Shopping malls aren't exactly an oasis of modesty, so finding fashionable clothing can be difficult if you're a conservative dresser.
Now one Minneapolis company is making things easier for those who wish to show a little less skin.
In June of 2012, Zahra Aljabri and her husband launched Mode-sty, an e-commerce site that offers contemporary, yet conservative clothing.
Aljabri's personal style is a reflection of her religion. For the 29-year-old Muslim, headscarves and high necklines are a daily reminder of her spiritual devotion.
"It kind of resonated with me that the way you dress could be an expression of faith," Aljabri said. "I thought that was always very interesting."
But when it comes to mainstream fashion, modest clothing options can look more matronly than modern.
"If you say you want to dress conservatively or you're looking for something conservative, it's associated with being dull or plain, a grandma-type of thing," she said. "That might be the case for some women. But there's a whole group where that's not the case."
Aljabri is drawn to contemporary clothing. She just prefers it without the short hems and see-through fabrics. But finding such style specs in this tank-tops-and-skinny-jeans world isn't easy. The Mode-sty business model was born out of Aljabri's frustration.
"The names Mode-sty was just a spin off the word modest or modesty and we wanted to emphasize the mode in it for fashion," she said.
AN ODD INSPIRATION
Mode-sty is essentially an aggregator for conservative fashion, drawing from a few established brands and lots of emerging designers. The company gets a cut of every sale. Interestingly, one of its biggest business inspirations is the site NastyGal.
"She's focused on this niche customer," Aljabri says of the site owner. "And it's completely opposite of our customer. 'Unapologetically sexy,' I believe, is her tagline."
While NastyGirl sells bikinis, Mode-sty offers the burkini, a full-body bathing suit that reveals only the hands, feet and face. For the slightly less conservative, there are ankle-length skirts and long-sleeved wedding gowns.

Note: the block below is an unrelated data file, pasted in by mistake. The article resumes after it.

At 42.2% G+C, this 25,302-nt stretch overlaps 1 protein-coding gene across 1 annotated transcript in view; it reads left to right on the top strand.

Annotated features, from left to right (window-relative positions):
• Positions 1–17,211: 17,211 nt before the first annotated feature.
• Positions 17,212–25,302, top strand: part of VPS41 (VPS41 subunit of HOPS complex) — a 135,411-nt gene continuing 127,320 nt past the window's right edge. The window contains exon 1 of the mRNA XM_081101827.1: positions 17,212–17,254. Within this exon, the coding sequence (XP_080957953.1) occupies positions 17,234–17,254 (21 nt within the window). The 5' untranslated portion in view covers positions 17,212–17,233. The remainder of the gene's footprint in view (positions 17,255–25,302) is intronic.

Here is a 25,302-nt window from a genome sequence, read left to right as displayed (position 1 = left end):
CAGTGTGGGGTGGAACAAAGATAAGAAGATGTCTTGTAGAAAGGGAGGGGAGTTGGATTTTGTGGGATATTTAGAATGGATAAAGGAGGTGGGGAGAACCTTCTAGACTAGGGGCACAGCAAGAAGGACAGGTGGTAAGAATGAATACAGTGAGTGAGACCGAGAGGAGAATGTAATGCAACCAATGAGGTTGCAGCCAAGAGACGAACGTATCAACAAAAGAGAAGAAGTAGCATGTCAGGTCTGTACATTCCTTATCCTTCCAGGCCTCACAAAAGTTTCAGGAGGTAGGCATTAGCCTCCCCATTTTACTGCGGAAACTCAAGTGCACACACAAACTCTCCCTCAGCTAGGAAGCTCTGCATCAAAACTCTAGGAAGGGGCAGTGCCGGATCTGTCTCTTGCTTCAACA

The two websites carry quite different inventory, but their goals are the same — to tailor everything to one very distinct market.
Zahra Aljabri is the American-born daughter of Kenyan immigrants. She grew up in a mostly white California suburb, where her family opted out of the typical Muslim dress code.
"I was one of the few people of color and we were one of the very, very few non-Christian families in the community," she remembers. "So there was already a lot of things that made us different so we weren't look for more things that made us different."
As the country became more accepting of multiculturalism, Aljabri grew more connected to her faith. And when she set off for college in August 2001, she was committed — albeit a bit tentatively — to wearing a headscarf.
"I don't know what I was worried about cause there was really no reaction anywhere I went for that month," she said. "And then Sept. 11 happened and then everything changed."
Attacks on Islam became commonplace and women around her began taking off their headscarves so they wouldn't be identified as Muslim. But the then-18-year-old decided to stick with her new style, hoping her attire could be a catalyst for communication.
"I really did become more conscious of my personal style and what I wanted to reflect, to be an example of what I thought a American-born Muslim religious woman could be," she said.
Aljabri's faith continues to shape her style to this day. And her website is a hub for others whose religion encourages modest dress.
"An indirect thing I see happening in our business is bringing faith groups together," she said.
Of course, you don't have to be an Orthodox Jew or conservative Christian to pass on the tube tops and mini-skirts.
Aljabri questioned a skirt that hit mid-thigh but was advertised as for a "working lunch."
"There's this huge disconnect between what they're projecting as work wear and what women actually wear to work and that disconnect is truly what we're trying to highlight," Aljabri said.
Whether they're corporate executives in search of appropriate office attire or devout 20-somethings who wouldn't dream of sporting silhouette-enhancing spandex, Aljabri wants women to demand more from clothing designers. With their combined purchasing power, she says, they can expand the fashion landscape beyond backless dresses and booty shorts.